Simply place your peeled cloves in a heat-safe container. Bring vinegar to a boil and add your hot vinegar to your container, making sure none of your cloves are exposed to the air.
Can I store garlic in oil in the freezer?
Yes, you can freeze garlic to preserve the garlic in oil you’ve mixed together. You can use either minced or chopped garlic or whole garlic cloves.
Different Ways to Preserve Garlic by Freezing
You can easily freeze garlic – here are several different ways.
Freezing Minced Garlic in Olive Oil
If you want to freeze minced garlic then you’ll need to puree the peeled garlic cloves in a food processor or blender. This minced garlic is great frozen in small containers that you can easily grab as needed.
A good rule of thumb is one part garlic to two parts oil. You’ll need to freeze garlic in an airtight container like small jars or a tightly sealed Ziploc bag with the date written on it.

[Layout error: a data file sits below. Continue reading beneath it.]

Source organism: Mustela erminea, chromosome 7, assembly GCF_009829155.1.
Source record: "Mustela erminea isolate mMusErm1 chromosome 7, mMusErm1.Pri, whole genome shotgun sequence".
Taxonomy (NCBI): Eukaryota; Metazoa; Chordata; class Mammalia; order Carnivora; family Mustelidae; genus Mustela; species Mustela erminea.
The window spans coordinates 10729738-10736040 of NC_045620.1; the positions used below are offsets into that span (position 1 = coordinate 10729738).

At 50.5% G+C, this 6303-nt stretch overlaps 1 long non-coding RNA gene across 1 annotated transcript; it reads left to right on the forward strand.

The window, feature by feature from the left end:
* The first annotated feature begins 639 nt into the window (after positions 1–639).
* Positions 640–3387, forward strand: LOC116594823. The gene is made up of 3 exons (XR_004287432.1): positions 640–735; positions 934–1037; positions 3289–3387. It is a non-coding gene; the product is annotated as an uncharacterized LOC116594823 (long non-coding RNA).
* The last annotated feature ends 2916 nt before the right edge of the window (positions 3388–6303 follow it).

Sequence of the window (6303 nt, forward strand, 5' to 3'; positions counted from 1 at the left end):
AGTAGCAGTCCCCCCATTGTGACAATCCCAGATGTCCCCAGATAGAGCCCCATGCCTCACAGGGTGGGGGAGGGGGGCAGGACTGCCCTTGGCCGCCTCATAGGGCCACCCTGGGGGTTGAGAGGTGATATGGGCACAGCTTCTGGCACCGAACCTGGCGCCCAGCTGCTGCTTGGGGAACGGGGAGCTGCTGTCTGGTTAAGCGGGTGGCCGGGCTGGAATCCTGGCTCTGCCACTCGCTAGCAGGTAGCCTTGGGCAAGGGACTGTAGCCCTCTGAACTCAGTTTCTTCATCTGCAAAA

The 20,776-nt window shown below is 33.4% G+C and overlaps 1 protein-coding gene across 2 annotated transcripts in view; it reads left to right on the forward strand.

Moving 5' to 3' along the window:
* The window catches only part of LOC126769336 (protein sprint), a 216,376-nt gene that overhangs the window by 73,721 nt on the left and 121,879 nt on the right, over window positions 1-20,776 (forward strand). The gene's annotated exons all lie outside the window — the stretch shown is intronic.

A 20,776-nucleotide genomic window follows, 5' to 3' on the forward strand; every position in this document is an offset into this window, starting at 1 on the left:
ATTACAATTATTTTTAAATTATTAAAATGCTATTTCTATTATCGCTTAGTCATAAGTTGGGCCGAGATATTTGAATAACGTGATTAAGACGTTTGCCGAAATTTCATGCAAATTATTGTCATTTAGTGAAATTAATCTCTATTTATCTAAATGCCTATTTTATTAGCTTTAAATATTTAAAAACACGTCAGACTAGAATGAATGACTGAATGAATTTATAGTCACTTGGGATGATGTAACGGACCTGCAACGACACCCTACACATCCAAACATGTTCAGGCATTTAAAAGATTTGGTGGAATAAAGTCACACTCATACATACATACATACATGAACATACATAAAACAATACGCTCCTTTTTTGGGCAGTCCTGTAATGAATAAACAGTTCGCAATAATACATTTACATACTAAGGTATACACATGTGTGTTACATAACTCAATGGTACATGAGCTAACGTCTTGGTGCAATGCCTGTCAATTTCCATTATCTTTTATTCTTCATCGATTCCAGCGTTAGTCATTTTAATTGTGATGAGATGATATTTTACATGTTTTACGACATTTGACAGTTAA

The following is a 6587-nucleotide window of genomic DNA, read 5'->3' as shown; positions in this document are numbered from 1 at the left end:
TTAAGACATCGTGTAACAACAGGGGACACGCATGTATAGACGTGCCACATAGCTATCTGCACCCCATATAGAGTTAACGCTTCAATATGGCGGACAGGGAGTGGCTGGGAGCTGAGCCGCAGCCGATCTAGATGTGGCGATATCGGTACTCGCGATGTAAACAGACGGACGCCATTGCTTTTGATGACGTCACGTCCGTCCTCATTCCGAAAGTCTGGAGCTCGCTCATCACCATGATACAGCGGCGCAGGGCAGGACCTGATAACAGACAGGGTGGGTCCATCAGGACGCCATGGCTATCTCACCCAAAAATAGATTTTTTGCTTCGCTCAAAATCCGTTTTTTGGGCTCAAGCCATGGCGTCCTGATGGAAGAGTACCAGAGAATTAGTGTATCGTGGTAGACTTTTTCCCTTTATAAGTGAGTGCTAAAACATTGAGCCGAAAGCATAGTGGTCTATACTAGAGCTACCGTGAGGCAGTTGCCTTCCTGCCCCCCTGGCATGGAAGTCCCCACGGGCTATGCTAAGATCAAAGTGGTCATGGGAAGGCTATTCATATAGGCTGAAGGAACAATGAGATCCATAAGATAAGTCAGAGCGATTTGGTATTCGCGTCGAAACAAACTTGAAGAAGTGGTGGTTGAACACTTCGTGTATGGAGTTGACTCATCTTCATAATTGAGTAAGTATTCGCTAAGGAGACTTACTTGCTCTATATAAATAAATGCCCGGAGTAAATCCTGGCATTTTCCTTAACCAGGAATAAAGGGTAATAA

This packaging must be resistant to moisture so the oil can do its job to protect your pureed garlic inside the container.
Freezing Garlic in Oil in Ice Cube Trays
Here’s one of my favourite ways to freeze garlic (we love the convenience) – we basically just chop the clove and fill ice cube trays with cloves, leaving room for the oil.
Top each section with oil and store in the freezer. Once froze, you can transfer them into Ziplock bags. This makes it so easy to just pop out a couple of cubes of frozen garlic in oil for adding to your dinner recipes.
Using a food processor to mince garlic is a very fast way to get your garlic preserved for eating later in the year. We find our food processor is one of the best kitchen tools we have. It gets a LOT of use in our kitchen.
Freezing Minced Garlic